Well, as I said before, tradition trumps everything else at Sushi Koji, and so it’s Yuji who gets the job, though this is not the last we’ll see of Ama, who happens to look exactly like the young woman whose image has been haunting Koji of late, a silent figure with a long black braid hanging down her back.
Visions of a mystery woman aren’t the only sign than age may finally have caught up with the 70something master chef. He’s been staring deep into the ocean these past days, soliloquizing with the fishes, and reminiscing about a certain someone who once left him “a glistening edible moment, like a sad jewel fallen from her hair for only me to find.”
To reveal anything more about what Korean-American playwright Lee has up her sleeve would be to spoil the many surprises she still has in store.
Were tokyo fish story a movie, we’d likely be watching it in Japanese, with English subtitles. As a play, it can be performed in unaccented American English, allowing us to “hear” it as a Japanese speaker would his or her own language, which makes its characters seem far less foreign, to its benefit.
At the same time, it’s hard to imagine a more entertaining, informative crash course in just how different contemporary Japanese culture is from our own than tokyo fish story, and with Bart DeLorenzo bringing the same magical, mystical touch to Lee’s latest that he did to Sarah Ruhl’s Dead Man’s Cell Phone, South Coast Repertory’s Winter season-closer is an all-around winner.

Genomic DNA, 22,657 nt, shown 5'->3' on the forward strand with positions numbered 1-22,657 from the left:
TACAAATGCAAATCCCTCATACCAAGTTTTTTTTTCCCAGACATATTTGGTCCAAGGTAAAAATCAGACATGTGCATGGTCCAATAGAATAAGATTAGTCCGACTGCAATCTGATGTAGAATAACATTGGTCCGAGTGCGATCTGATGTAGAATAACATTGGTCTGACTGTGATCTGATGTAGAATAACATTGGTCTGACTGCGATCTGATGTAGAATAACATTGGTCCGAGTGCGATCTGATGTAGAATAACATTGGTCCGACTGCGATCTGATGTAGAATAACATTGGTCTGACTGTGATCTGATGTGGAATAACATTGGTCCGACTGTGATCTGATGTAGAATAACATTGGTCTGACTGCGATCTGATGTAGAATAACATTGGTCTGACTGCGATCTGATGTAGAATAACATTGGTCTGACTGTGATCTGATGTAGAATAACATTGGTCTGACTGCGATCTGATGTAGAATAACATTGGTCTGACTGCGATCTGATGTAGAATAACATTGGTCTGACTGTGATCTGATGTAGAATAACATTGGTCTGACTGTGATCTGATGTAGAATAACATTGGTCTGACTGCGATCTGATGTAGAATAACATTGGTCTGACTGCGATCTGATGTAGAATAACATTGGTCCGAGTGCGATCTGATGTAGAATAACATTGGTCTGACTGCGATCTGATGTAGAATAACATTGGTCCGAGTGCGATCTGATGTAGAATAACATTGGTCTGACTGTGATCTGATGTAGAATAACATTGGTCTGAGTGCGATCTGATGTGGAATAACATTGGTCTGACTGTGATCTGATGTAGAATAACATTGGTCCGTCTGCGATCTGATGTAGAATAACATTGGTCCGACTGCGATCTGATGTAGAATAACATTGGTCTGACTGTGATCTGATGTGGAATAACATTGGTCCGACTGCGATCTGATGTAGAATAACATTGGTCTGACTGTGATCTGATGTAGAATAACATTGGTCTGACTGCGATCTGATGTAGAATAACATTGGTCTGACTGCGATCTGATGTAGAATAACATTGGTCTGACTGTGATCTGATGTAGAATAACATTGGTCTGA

The performances DeLorenzo has elicited from his pitch-perfect cast could not be more spot-on.
Yu’s stony-faced Takashi may appear at first to be the “silent inscrutable Asian man” that Nobu so impudently describes, but little by little the Dramatic Performance Of The Year Scenie winner (for East West Players’ Dawn’s Light: The Journey Of Gordon Hirabayashi) lets us know the depth of the sushi chef’s still waters.
tokyo fish story reunites Kao with Fast Company director DeLorenzo, and he is even more infectiously winning here as Japan’s cheekiest, hip-hoppingest Star Wars fanatic ever.
Playwright Lee makes us wait nearly two-thirds into tokyo fish story for actress Lee to finally get her storyline, but her energizing arrival at Sushi Koji is worth waiting for, and like both Yu and Kao, what you see (in Lee’s case, a feisty, take-no-prisoners Tokyoite) merely scratches the surface of what lies beneath.